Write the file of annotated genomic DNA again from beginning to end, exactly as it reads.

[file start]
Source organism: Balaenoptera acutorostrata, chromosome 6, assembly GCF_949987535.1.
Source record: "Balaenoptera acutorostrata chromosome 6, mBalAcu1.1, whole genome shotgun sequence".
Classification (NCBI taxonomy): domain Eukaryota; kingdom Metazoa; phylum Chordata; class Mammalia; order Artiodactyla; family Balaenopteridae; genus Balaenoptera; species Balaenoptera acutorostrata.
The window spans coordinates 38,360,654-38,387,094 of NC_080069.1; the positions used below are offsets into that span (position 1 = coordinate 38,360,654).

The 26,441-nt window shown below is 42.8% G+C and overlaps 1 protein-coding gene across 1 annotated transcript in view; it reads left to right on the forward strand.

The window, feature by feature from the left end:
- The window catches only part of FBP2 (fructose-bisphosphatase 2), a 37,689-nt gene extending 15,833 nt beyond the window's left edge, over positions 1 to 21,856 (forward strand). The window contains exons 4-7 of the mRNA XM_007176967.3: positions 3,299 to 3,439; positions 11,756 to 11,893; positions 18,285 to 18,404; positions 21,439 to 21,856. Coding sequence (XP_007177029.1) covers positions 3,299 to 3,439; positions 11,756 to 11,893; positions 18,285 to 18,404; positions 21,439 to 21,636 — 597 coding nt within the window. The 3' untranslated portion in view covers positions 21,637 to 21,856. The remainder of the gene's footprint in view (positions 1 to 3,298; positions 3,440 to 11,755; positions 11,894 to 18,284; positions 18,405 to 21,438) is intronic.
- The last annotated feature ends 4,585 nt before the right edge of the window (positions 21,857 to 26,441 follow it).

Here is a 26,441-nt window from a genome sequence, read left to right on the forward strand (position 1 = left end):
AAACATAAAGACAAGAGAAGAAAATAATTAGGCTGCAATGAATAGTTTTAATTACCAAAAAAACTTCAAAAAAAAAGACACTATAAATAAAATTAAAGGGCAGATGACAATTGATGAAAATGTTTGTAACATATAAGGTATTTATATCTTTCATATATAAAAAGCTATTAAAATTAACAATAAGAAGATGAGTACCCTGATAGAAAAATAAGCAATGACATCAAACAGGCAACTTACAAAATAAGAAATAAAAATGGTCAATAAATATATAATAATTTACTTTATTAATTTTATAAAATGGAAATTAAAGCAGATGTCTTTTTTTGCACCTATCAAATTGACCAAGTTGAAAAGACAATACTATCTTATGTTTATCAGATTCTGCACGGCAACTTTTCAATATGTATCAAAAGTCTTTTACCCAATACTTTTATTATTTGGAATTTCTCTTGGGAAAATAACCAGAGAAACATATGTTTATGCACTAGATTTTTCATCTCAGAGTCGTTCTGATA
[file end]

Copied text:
Source organism: Balaenoptera acutorostrata, chromosome 6, assembly GCF_949987535.1.
Source record: "Balaenoptera acutorostrata chromosome 6, mBalAcu1.1, whole genome shotgun sequence".
Classification (NCBI taxonomy): domain Eukaryota; kingdom Metazoa; phylum Chordata; class Mammalia; order Artiodactyla; family Balaenopteridae; genus Balaenoptera; species Balaenoptera acutorostrata.
The window spans coordinates 38,360,654-38,387,094 of NC_080069.1; the positions used below are offsets into that span (position 1 = coordinate 38,360,654).

The 26,441-nt window shown below is 42.8% G+C and overlaps 1 protein-coding gene across 1 annotated transcript in view; it reads left to right on the forward strand.

The window, feature by feature from the left end:
- The window catches only part of FBP2 (fructose-bisphosphatase 2), a 37,689-nt gene extending 15,833 nt beyond the window's left edge, over positions 1 to 21,856 (forward strand). The window contains exons 4-7 of the mRNA XM_007176967.3: positions 3,299 to 3,439; positions 11,756 to 11,893; positions 18,285 to 18,404; positions 21,439 to 21,856. Coding sequence (XP_007177029.1) covers positions 3,299 to 3,439; positions 11,756 to 11,893; positions 18,285 to 18,404; positions 21,439 to 21,636 — 597 coding nt within the window. The 3' untranslated portion in view covers positions 21,637 to 21,856. The remainder of the gene's footprint in view (positions 1 to 3,298; positions 3,440 to 11,755; positions 11,894 to 18,284; positions 18,405 to 21,438) is intronic.
- The last annotated feature ends 4,585 nt before the right edge of the window (positions 21,857 to 26,441 follow it).

Here is a 26,441-nt window from a genome sequence, read left to right on the forward strand (position 1 = left end):
AAACATAAAGACAAGAGAAGAAAATAATTAGGCTGCAATGAATAGTTTTAATTACCAAAAAAACTTCAAAAAAAAAGACACTATAAATAAAATTAAAGGGCAGATGACAATTGATGAAAATGTTTGTAACATATAAGGTATTTATATCTTTCATATATAAAAAGCTATTAAAATTAACAATAAGAAGATGAGTACCCTGATAGAAAAATAAGCAATGACATCAAACAGGCAACTTACAAAATAAGAAATAAAAATGGTCAATAAATATATAATAATTTACTTTATTAATTTTATAAAATGGAAATTAAAGCAGATGTCTTTTTTTGCACCTATCAAATTGACCAAGTTGAAAAGACAATACTATCTTATGTTTATCAGATTCTGCACGGCAACTTTTCAATATGTATCAAAAGTCTTTTACCCAATACTTTTATTATTTGGAATTTCTCTTGGGAAAATAACCAGAGAAACATATGTTTATGCACTAGATTTTTCATCTCAGAGTCGTTCTGATA